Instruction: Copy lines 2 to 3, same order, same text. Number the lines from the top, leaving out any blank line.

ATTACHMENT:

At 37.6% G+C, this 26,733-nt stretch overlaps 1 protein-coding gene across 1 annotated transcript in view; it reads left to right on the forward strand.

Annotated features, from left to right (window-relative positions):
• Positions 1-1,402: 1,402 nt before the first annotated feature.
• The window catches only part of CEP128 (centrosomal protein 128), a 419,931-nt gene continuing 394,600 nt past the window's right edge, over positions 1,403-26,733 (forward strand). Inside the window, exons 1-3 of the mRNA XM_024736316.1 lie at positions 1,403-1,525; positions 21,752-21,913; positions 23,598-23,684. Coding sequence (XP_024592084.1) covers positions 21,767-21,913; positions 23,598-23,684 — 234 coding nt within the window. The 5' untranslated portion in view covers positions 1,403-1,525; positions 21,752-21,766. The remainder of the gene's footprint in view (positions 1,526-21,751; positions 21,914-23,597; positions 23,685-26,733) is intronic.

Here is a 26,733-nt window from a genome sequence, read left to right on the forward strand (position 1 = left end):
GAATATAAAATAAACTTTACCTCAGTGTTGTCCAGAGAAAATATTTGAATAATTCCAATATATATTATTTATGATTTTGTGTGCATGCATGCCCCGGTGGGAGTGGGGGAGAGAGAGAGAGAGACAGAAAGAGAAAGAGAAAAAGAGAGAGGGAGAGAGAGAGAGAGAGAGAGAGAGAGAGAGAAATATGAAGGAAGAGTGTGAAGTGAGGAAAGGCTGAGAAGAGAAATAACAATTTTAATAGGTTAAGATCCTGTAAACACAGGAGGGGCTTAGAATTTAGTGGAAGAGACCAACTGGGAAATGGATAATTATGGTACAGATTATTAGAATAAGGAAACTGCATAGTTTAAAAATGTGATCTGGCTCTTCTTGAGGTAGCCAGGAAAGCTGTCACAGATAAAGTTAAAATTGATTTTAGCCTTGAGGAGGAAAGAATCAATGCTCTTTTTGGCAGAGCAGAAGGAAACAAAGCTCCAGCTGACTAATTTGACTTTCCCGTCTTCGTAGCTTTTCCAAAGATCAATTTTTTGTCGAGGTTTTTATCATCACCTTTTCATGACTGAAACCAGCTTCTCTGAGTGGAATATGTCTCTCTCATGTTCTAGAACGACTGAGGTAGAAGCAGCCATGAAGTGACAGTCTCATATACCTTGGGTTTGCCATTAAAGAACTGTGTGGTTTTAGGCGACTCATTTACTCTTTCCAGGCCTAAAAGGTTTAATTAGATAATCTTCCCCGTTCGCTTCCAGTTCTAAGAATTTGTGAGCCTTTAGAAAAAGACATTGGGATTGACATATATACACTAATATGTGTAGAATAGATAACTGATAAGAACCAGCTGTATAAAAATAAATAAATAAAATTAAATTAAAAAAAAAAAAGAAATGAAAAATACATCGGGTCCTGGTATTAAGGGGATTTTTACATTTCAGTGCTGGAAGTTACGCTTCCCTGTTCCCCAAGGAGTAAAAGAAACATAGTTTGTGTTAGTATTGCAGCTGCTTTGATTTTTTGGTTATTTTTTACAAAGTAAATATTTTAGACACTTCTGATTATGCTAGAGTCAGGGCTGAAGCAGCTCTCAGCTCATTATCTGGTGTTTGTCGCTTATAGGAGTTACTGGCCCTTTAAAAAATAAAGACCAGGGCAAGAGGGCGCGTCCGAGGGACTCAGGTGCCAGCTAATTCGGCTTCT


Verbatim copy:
Annotated features, from left to right (window-relative positions):
• Positions 1-1,402: 1,402 nt before the first annotated feature.